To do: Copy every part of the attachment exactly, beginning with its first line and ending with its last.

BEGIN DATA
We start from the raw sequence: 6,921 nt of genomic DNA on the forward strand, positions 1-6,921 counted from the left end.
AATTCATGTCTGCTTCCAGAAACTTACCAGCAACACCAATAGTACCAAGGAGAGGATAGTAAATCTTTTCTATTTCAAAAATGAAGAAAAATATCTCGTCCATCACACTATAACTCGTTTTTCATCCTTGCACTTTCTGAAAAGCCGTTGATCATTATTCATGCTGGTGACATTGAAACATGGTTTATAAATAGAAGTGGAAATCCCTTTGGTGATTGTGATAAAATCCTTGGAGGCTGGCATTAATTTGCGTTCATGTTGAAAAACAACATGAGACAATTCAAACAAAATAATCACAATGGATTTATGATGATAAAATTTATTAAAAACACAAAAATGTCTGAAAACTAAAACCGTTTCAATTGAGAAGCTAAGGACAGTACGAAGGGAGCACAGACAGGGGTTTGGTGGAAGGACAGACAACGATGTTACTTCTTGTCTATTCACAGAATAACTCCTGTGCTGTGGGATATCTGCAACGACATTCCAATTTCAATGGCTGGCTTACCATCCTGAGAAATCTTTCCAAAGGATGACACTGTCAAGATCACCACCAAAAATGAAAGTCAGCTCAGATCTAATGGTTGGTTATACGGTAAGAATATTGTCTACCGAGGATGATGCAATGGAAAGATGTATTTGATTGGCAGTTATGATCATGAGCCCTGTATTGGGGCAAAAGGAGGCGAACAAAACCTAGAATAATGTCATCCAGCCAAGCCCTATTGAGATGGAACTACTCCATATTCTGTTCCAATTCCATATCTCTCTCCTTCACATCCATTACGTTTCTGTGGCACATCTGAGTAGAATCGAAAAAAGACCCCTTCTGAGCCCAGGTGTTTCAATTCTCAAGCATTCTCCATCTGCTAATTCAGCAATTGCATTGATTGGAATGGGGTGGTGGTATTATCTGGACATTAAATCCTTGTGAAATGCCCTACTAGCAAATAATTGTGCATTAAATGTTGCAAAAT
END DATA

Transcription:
We start from the raw sequence: 6,921 nt of genomic DNA on the forward strand, positions 1-6,921 counted from the left end.
AATTCATGTCTGCTTCCAGAAACTTACCAGCAACACCAATAGTACCAAGGAGAGGATAGTAAATCTTTTCTATTTCAAAAATGAAGAAAAATATCTCGTCCATCACACTATAACTCGTTTTTCATCCTTGCACTTTCTGAAAAGCCGTTGATCATTATTCATGCTGGTGACATTGAAACATGGTTTATAAATAGAAGTGGAAATCCCTTTGGTGATTGTGATAAAATCCTTGGAGGCTGGCATTAATTTGCGTTCATGTTGAAAAACAACATGAGACAATTCAAACAAAATAATCACAATGGATTTATGATGATAAAATTTATTAAAAACACAAAAATGTCTGAAAACTAAAACCGTTTCAATTGAGAAGCTAAGGACAGTACGAAGGGAGCACAGACAGGGGTTTGGTGGAAGGACAGACAACGATGTTACTTCTTGTCTATTCACAGAATAACTCCTGTGCTGTGGGATATCTGCAACGACATTCCAATTTCAATGGCTGGCTTACCATCCTGAGAAATCTTTCCAAAGGATGACACTGTCAAGATCACCACCAAAAATGAAAGTCAGCTCAGATCTAATGGTTGGTTATACGGTAAGAATATTGTCTACCGAGGATGATGCAATGGAAAGATGTATTTGATTGGCAGTTATGATCATGAGCCCTGTATTGGGGCAAAAGGAGGCGAACAAAACCTAGAATAATGTCATCCAGCCAAGCCCTATTGAGATGGAACTACTCCATATTCTGTTCCAATTCCATATCTCTCTCCTTCACATCCATTACGTTTCTGTGGCACATCTGAGTAGAATCGAAAAAAGACCCCTTCTGAGCCCAGGTGTTTCAATTCTCAAGCATTCTCCATCTGCTAATTCAGCAATTGCATTGATTGGAATGGGGTGGTGGTATTATCTGGACATTAAATCCTTGTGAAATGCCCTACTAGCAAATAATTGTGCATTAAATGTTGCAAAAT